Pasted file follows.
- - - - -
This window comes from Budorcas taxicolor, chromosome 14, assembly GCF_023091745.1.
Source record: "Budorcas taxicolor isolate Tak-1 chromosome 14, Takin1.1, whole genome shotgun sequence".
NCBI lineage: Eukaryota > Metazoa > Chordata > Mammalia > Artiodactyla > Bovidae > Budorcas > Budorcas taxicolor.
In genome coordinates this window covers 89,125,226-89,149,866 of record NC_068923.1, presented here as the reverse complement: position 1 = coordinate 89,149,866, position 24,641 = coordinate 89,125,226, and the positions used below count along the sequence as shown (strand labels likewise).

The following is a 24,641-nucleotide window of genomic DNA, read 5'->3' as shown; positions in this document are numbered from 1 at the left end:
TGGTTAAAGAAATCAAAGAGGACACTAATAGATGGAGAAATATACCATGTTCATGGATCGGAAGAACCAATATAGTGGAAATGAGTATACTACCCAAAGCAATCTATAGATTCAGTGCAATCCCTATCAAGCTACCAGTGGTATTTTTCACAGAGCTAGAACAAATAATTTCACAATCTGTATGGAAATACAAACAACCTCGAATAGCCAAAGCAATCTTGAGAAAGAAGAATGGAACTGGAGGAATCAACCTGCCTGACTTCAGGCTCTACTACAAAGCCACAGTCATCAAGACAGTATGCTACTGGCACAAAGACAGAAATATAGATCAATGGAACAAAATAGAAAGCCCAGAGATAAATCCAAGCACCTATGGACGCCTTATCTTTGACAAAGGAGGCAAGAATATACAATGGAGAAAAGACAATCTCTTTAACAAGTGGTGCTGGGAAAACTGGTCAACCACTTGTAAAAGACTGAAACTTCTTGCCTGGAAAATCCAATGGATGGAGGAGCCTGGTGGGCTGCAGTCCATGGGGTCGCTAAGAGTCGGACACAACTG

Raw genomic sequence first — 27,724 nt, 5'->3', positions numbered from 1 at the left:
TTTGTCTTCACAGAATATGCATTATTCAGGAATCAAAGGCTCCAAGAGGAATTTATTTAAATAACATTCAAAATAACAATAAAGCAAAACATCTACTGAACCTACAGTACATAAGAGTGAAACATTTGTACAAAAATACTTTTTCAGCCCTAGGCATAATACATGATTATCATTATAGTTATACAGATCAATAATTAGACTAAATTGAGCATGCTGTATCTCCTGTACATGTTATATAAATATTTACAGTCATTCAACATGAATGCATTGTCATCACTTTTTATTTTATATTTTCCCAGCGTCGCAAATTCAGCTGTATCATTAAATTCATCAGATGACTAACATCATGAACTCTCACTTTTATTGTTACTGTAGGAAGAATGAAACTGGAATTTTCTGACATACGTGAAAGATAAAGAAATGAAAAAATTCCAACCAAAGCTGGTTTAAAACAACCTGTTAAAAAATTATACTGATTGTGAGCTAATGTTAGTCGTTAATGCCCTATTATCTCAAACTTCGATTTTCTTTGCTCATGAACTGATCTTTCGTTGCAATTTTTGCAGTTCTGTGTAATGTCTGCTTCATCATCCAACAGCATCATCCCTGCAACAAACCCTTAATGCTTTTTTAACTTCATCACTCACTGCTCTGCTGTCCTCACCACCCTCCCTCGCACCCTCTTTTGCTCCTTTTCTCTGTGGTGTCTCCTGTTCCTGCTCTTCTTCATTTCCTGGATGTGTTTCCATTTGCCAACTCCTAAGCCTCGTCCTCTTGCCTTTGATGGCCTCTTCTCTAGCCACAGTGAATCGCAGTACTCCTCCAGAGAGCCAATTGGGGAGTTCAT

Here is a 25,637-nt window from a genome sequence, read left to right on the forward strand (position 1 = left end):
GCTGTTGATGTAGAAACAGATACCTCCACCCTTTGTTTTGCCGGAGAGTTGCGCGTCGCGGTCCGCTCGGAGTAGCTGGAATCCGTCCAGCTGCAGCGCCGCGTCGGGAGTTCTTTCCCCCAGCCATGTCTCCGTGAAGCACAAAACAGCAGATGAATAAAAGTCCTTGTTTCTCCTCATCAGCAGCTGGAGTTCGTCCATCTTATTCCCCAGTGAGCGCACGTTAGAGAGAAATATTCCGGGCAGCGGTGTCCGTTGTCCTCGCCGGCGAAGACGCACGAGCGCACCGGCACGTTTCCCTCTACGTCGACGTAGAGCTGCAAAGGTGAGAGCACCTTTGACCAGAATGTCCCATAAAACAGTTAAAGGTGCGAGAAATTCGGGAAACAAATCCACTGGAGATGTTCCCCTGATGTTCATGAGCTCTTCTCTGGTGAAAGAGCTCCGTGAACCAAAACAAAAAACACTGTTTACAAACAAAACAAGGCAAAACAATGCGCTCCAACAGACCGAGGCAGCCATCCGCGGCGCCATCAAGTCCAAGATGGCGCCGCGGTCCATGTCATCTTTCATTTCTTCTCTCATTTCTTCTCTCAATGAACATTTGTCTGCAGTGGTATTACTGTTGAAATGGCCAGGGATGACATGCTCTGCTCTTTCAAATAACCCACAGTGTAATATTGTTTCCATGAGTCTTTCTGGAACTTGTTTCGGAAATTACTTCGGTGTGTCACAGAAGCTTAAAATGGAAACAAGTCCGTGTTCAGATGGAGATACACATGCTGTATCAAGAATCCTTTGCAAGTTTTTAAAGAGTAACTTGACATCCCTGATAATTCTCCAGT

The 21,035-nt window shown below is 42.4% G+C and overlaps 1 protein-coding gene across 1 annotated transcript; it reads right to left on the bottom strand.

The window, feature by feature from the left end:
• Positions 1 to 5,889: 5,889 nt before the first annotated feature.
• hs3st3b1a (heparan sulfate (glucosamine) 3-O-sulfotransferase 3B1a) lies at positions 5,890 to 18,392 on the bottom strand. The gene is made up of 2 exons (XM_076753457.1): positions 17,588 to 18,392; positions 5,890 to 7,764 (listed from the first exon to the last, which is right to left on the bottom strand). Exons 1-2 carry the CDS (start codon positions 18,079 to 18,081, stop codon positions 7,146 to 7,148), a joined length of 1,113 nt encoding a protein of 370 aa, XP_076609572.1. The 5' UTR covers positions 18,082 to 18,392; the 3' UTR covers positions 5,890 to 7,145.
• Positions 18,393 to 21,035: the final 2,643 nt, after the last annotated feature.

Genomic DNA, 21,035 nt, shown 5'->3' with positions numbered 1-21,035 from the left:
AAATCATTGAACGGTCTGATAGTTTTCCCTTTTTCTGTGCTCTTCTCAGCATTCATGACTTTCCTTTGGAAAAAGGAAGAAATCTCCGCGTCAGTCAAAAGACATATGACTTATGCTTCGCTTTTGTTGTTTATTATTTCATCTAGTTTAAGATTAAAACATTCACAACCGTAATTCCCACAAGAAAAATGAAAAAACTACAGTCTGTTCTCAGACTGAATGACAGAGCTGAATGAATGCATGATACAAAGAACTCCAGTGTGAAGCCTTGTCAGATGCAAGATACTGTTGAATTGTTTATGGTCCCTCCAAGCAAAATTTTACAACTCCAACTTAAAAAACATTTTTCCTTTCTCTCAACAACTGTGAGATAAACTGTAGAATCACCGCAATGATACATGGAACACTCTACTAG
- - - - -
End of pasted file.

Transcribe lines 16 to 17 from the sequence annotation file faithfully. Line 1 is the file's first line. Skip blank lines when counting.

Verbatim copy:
Genomic DNA, 21,035 nt, shown 5'->3' with positions numbered 1-21,035 from the left:
AAATCATTGAACGGTCTGATAGTTTTCCCTTTTTCTGTGCTCTTCTCAGCATTCATGACTTTCCTTTGGAAAAAGGAAGAAATCTCCGCGTCAGTCAAAAGACATATGACTTATGCTTCGCTTTTGTTGTTTATTATTTCATCTAGTTTAAGATTAAAACATTCACAACCGTAATTCCCACAAGAAAAATGAAAAAACTACAGTCTGTTCTCAGACTGAATGACAGAGCTGAATGAATGCATGATACAAAGAACTCCAGTGTGAAGCCTTGTCAGATGCAAGATACTGTTGAATTGTTTATGGTCCCTCCAAGCAAAATTTTACAACTCCAACTTAAAAAACATTTTTCCTTTCTCTCAACAACTGTGAGATAAACTGTAGAATCACCGCAATGATACATGGAACACTCTACTAG